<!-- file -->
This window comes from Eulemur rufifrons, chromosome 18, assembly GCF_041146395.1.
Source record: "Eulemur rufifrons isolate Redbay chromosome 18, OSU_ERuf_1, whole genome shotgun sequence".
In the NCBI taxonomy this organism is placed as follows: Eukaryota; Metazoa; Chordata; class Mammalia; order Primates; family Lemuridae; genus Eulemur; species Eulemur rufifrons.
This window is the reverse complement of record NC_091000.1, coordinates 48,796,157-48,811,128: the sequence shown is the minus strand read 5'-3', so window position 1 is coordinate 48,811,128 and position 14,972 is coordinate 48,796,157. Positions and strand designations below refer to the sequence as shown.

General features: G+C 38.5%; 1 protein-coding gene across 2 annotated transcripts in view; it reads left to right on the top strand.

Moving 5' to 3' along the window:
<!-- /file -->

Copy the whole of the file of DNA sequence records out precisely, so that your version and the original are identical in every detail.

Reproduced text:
This window comes from Eulemur rufifrons, chromosome 18, assembly GCF_041146395.1.
Source record: "Eulemur rufifrons isolate Redbay chromosome 18, OSU_ERuf_1, whole genome shotgun sequence".
In the NCBI taxonomy this organism is placed as follows: Eukaryota; Metazoa; Chordata; class Mammalia; order Primates; family Lemuridae; genus Eulemur; species Eulemur rufifrons.
This window is the reverse complement of record NC_091000.1, coordinates 48,796,157-48,811,128: the sequence shown is the minus strand read 5'-3', so window position 1 is coordinate 48,811,128 and position 14,972 is coordinate 48,796,157. Positions and strand designations below refer to the sequence as shown.

General features: G+C 38.5%; 1 protein-coding gene across 2 annotated transcripts in view; it reads left to right on the top strand.

Moving 5' to 3' along the window: